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Faculty for Biology, Chemistry, and Earth Sciences

Department of Plant Systematics: Angiosperm Working Group - Prof. Dr. Sigrid Liede-Schumann

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Santos, A P B; Rapini, A; Meve, U; Rocha, L; Ribeiro, PL; Liede-Schumann, S; Goyder, DJ: Petalostelma of Brazil and the initial evolution of Metastelmatinae (Apocynaceae), Plant Systematics and Evolution, 307(27) (2021), doi:https://doi.org/10.1007/s00606-021-01742-7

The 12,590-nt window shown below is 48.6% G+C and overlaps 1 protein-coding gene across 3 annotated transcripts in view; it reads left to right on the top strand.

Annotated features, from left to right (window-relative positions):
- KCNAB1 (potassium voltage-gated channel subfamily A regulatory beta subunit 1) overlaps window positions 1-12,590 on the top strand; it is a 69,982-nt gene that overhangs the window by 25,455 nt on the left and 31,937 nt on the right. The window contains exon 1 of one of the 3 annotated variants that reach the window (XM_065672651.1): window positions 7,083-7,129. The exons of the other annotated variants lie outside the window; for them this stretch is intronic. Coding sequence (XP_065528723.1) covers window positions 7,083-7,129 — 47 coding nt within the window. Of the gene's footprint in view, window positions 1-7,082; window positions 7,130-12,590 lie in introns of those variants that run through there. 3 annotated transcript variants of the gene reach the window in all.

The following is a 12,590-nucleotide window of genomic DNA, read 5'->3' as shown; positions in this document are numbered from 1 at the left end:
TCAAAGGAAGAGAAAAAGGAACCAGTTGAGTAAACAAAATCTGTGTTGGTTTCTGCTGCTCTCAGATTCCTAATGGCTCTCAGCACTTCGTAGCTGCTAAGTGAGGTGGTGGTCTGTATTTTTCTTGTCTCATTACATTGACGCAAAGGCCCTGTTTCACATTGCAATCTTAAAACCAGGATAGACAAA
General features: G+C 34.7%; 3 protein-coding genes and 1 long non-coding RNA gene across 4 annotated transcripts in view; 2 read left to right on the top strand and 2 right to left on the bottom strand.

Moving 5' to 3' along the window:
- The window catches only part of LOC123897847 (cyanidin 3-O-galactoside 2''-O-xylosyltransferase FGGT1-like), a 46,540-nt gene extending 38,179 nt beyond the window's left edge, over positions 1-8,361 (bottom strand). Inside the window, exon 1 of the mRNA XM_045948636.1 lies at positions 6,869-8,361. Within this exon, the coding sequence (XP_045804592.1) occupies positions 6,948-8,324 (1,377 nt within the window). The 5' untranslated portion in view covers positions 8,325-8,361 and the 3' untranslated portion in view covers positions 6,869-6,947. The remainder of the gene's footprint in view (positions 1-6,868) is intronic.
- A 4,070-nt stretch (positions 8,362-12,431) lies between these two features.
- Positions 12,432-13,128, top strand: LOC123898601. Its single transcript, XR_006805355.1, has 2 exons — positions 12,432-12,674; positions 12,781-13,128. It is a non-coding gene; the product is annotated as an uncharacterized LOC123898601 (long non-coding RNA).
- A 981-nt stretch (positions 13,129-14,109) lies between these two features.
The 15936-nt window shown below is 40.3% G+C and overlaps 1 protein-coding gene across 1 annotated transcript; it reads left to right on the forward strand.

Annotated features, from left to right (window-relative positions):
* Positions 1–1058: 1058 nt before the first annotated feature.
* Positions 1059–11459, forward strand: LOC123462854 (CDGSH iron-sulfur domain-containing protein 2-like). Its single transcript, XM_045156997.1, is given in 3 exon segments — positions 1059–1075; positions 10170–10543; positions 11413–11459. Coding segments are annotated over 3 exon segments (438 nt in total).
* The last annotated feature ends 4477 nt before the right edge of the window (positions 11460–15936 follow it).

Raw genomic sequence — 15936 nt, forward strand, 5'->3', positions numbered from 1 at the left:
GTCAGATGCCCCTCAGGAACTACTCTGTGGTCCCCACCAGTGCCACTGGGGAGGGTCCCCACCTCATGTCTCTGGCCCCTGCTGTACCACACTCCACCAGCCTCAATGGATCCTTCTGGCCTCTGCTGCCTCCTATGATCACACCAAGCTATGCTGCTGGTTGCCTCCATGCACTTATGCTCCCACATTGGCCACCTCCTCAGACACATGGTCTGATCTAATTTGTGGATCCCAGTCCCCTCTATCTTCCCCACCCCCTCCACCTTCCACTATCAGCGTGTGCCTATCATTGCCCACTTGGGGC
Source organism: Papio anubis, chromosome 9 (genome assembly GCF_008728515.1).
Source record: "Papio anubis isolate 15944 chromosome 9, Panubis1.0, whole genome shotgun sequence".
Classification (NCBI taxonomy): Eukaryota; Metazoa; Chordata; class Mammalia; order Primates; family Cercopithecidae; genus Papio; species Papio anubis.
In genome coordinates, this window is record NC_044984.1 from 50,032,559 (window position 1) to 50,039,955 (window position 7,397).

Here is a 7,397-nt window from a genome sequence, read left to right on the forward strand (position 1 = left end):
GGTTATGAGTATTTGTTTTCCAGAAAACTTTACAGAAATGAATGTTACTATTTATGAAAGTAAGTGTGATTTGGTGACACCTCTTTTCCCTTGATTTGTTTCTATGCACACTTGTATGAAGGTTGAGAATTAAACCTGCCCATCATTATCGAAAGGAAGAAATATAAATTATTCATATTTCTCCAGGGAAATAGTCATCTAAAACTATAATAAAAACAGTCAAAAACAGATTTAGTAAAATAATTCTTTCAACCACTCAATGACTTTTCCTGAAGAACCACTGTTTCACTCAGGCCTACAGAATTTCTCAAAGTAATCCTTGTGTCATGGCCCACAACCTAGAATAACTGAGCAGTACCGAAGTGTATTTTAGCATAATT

The MOG clade is one of the four neotropical lineages of the subfamily Asclepiadoideae (Apocynaceae), and its core group is formed by the subtribes Metastelmatinae, Oxypetalinae, Gonolobinae, Tassadiinae and Topeinae, consisting of about 935 species and 63 genera. These subtribes form well-supported and morphologically distinguishable clades, but the relationships among them are yet to be resolved. Metastelmatinae is composed of approximately 300 species and 12 genera with complex circumscriptions. There is no agreement regarding the sequence of phylogenetic events at the beginning of the Metastelmatinae evolution. Petalostelma stands out for being a genus frequently assigned to the basal grade of Metastelmatinae. In this study, we evaluated the circumscription of Petalostelma, its phylogenetic position in Metastelmatinae and the relationships between the subtribes of the MOG core group, thus offering an overview of the initial diversification of Metastelmatinae. Our results support the monophyly of Petalostelma and a basal grade sequentially formed by Blepharodon s.s., Petalostelma, Barjonia and Minaria within Metastelmatinae; however, alternative hypotheses in which the positions of Petalostelma and Barjonia are interchanged cannot be rejected. The sister clades Metastelmatine–Gonolobinae and Oxypetalinae–Tassadiinae are the most likely within the MOG core group, although without statistical significance. We also present a taxonomic revision of Petalostelma in Brazil, including complete morphological descriptions, an identification key, illustrations, distribution maps, assessments of the conservation status and taxonomic comments for the nine species recognized in the country, including a new species from eastern Brazil, P. atlanticum, endemic to Espírito Santo and critically endangered.
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